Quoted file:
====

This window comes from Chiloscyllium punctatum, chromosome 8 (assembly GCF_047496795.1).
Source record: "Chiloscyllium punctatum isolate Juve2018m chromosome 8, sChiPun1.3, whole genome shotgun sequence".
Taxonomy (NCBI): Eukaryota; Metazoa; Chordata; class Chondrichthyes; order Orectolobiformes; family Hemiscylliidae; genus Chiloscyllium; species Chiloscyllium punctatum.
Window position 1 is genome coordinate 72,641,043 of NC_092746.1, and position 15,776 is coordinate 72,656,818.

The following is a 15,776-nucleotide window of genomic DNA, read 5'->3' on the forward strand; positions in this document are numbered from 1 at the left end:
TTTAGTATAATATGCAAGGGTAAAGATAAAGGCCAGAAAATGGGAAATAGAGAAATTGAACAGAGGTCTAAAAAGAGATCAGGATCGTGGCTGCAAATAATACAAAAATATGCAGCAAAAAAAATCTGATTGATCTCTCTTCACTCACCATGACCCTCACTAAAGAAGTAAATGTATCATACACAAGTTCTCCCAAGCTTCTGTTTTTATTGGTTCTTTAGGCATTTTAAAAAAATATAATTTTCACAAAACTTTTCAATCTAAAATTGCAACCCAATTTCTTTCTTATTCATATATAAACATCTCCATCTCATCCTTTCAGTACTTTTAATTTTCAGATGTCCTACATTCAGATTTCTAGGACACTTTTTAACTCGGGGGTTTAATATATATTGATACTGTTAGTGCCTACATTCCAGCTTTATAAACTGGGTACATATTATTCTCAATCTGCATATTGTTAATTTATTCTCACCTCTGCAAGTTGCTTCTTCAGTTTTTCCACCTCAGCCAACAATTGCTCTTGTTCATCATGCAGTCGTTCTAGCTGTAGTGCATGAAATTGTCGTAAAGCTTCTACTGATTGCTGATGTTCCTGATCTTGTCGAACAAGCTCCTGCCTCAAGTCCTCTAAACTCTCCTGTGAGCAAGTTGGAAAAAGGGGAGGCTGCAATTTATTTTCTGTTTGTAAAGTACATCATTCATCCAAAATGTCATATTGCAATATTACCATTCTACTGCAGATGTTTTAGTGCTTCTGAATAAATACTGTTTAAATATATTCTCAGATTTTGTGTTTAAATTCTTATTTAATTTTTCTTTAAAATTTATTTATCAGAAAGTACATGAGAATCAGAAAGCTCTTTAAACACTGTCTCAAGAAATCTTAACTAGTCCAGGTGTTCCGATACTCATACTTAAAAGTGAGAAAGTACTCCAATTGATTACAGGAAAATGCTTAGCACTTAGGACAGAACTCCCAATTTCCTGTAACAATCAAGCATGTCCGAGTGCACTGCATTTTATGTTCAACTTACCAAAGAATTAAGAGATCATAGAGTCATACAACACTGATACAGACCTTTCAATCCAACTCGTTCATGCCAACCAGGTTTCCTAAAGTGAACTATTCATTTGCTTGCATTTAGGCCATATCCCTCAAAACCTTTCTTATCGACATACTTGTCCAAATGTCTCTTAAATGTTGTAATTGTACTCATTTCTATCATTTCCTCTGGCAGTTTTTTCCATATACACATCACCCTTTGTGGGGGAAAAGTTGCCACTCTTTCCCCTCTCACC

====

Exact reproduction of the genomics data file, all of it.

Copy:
This window comes from Chiloscyllium punctatum, chromosome 8 (assembly GCF_047496795.1).
Source record: "Chiloscyllium punctatum isolate Juve2018m chromosome 8, sChiPun1.3, whole genome shotgun sequence".
Taxonomy (NCBI): Eukaryota; Metazoa; Chordata; class Chondrichthyes; order Orectolobiformes; family Hemiscylliidae; genus Chiloscyllium; species Chiloscyllium punctatum.
Window position 1 is genome coordinate 72,641,043 of NC_092746.1, and position 15,776 is coordinate 72,656,818.

The following is a 15,776-nucleotide window of genomic DNA, read 5'->3' on the forward strand; positions in this document are numbered from 1 at the left end:
TTTAGTATAATATGCAAGGGTAAAGATAAAGGCCAGAAAATGGGAAATAGAGAAATTGAACAGAGGTCTAAAAAGAGATCAGGATCGTGGCTGCAAATAATACAAAAATATGCAGCAAAAAAAATCTGATTGATCTCTCTTCACTCACCATGACCCTCACTAAAGAAGTAAATGTATCATACACAAGTTCTCCCAAGCTTCTGTTTTTATTGGTTCTTTAGGCATTTTAAAAAAATATAATTTTCACAAAACTTTTCAATCTAAAATTGCAACCCAATTTCTTTCTTATTCATATATAAACATCTCCATCTCATCCTTTCAGTACTTTTAATTTTCAGATGTCCTACATTCAGATTTCTAGGACACTTTTTAACTCGGGGGTTTAATATATATTGATACTGTTAGTGCCTACATTCCAGCTTTATAAACTGGGTACATATTATTCTCAATCTGCATATTGTTAATTTATTCTCACCTCTGCAAGTTGCTTCTTCAGTTTTTCCACCTCAGCCAACAATTGCTCTTGTTCATCATGCAGTCGTTCTAGCTGTAGTGCATGAAATTGTCGTAAAGCTTCTACTGATTGCTGATGTTCCTGATCTTGTCGAACAAGCTCCTGCCTCAAGTCCTCTAAACTCTCCTGTGAGCAAGTTGGAAAAAGGGGAGGCTGCAATTTATTTTCTGTTTGTAAAGTACATCATTCATCCAAAATGTCATATTGCAATATTACCATTCTACTGCAGATGTTTTAGTGCTTCTGAATAAATACTGTTTAAATATATTCTCAGATTTTGTGTTTAAATTCTTATTTAATTTTTCTTTAAAATTTATTTATCAGAAAGTACATGAGAATCAGAAAGCTCTTTAAACACTGTCTCAAGAAATCTTAACTAGTCCAGGTGTTCCGATACTCATACTTAAAAGTGAGAAAGTACTCCAATTGATTACAGGAAAATGCTTAGCACTTAGGACAGAACTCCCAATTTCCTGTAACAATCAAGCATGTCCGAGTGCACTGCATTTTATGTTCAACTTACCAAAGAATTAAGAGATCATAGAGTCATACAACACTGATACAGACCTTTCAATCCAACTCGTTCATGCCAACCAGGTTTCCTAAAGTGAACTATTCATTTGCTTGCATTTAGGCCATATCCCTCAAAACCTTTCTTATCGACATACTTGTCCAAATGTCTCTTAAATGTTGTAATTGTACTCATTTCTATCATTTCCTCTGGCAGTTTTTTCCATATACACATCACCCTTTGTGGGGGAAAAGTTGCCACTCTTTCCCCTCTCACC